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    Lawsuit Challenging Medicaid Expansion Filed in Ohio Supreme Court

    A Health Care E-Alert

    Just 24 hours after the Controlling Board authorized $2.56 billion in federal money to expand Medicaid, various interests filed a lawsuit yesterday in the Ohio Supreme Court to block this particular path to expansion. The Ohio Attorney General has 21 days to either respond or file a motion to dismiss. However, unless the Supreme Court rules otherwise, Medicaid expansion will continue while the lawsuit proceeds.

    After months of unsuccessful efforts to expand Medicaid through the legislative process, Gov. Kasich sought and won Controlling Board approval for the expansion. The lawsuit argues that the Controlling Board has usurped the constitutional guarantee of separation of powers and that the executive branch of government does not have the power to make such a major policy change administratively.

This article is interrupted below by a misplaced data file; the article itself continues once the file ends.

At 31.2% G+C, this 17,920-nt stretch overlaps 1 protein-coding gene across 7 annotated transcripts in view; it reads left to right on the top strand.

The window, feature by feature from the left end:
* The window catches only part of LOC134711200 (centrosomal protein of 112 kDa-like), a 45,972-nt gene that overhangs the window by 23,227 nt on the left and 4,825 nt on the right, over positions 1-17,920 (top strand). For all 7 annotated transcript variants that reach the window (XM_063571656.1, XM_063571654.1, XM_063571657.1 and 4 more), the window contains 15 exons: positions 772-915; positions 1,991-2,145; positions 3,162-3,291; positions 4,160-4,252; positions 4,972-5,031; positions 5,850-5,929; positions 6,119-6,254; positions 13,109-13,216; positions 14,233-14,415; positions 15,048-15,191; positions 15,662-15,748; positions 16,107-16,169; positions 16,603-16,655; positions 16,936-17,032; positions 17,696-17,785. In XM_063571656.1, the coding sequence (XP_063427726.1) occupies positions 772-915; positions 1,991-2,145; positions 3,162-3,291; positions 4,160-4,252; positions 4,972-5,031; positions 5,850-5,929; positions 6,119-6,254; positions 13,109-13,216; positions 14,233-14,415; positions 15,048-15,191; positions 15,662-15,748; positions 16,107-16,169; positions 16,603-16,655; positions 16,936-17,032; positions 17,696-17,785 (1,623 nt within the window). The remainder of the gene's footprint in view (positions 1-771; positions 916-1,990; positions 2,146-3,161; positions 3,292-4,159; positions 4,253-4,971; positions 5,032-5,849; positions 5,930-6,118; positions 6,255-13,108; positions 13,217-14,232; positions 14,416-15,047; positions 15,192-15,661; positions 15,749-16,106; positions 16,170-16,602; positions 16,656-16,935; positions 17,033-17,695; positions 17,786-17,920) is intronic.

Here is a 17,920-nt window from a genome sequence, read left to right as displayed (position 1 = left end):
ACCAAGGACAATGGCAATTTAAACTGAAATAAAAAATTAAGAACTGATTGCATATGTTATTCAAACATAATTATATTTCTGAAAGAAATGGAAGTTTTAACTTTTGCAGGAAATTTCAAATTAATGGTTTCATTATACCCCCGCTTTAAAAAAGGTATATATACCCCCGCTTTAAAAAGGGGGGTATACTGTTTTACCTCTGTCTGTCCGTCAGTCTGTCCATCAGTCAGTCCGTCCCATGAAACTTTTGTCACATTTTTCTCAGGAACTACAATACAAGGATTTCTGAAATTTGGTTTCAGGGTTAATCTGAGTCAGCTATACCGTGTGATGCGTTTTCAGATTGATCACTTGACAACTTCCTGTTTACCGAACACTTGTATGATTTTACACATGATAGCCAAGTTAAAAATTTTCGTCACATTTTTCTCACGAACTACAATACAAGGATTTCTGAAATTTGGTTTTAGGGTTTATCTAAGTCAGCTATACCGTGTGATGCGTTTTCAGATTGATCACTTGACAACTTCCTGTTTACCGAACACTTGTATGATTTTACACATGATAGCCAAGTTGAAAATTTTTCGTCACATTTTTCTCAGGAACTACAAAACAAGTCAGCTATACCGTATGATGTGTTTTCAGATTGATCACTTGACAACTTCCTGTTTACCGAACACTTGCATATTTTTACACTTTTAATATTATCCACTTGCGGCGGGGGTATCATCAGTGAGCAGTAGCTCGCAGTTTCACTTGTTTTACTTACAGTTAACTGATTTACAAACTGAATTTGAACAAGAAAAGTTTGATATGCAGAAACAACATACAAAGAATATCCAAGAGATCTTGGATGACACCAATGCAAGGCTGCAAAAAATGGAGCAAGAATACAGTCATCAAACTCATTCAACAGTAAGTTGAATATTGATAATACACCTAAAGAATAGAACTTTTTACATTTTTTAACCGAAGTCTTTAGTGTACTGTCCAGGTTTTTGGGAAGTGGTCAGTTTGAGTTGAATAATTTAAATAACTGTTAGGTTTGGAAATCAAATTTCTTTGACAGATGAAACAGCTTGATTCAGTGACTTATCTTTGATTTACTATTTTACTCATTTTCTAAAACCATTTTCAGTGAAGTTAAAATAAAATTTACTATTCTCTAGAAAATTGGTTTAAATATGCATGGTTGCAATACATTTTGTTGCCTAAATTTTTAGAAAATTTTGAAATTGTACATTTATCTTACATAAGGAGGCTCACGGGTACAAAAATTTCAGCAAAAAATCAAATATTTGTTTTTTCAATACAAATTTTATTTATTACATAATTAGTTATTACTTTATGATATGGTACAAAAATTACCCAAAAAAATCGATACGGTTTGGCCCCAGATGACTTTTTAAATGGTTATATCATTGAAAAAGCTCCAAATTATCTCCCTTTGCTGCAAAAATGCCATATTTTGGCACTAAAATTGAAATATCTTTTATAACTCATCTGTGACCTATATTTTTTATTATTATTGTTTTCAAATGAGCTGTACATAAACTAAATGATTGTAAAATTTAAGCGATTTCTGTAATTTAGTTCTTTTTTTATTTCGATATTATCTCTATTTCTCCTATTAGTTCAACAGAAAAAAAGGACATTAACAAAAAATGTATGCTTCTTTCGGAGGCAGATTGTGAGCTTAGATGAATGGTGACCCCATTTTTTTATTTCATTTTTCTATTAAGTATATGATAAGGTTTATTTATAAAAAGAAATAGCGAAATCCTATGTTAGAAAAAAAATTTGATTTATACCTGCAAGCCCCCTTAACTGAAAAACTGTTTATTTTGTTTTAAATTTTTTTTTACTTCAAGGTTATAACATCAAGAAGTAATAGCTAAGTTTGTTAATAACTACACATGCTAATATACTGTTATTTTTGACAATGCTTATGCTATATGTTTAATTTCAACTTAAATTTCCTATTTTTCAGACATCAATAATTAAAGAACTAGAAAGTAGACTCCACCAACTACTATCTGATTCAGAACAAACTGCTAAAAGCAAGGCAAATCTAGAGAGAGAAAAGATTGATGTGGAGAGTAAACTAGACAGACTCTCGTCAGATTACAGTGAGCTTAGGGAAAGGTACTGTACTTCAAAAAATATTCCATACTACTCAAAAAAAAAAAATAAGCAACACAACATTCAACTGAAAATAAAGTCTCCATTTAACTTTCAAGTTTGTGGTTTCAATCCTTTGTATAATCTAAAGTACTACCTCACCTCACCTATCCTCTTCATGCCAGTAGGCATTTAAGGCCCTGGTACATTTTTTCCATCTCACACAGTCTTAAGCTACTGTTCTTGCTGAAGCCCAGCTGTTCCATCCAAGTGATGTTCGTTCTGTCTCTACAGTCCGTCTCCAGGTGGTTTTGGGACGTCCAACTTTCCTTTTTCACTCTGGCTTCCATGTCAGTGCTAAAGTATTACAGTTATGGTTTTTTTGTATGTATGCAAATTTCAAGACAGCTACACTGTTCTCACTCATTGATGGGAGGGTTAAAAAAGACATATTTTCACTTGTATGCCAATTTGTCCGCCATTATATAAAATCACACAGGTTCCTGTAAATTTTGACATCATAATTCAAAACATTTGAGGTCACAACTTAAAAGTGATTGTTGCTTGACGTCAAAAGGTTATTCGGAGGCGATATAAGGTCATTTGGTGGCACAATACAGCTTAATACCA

The plaintiffs include Cleveland Right to Life, Cincinnati Right to Life and six state representatives. The lawsuit has been filed against the Controlling Board and the Department of Medicaid, both of which would be prohibited from receiving the federal $2.56 billion should the lawsuit prevail.

    Should the lawsuit fail, legislators are already planning ways to allocate the $400 million that would be saved by Medicaid expansion. Yesterday, Sen. Chris Widener — who was among the Controlling Board members that voted in favor of Medicaid expansion — introduced a bill that would cut the state income tax by four percent.

    Read a copy of the lawsuit.

    This is for informational purposes only. It is not intended to be legal advice and does not create or imply an attorney-client relationship.

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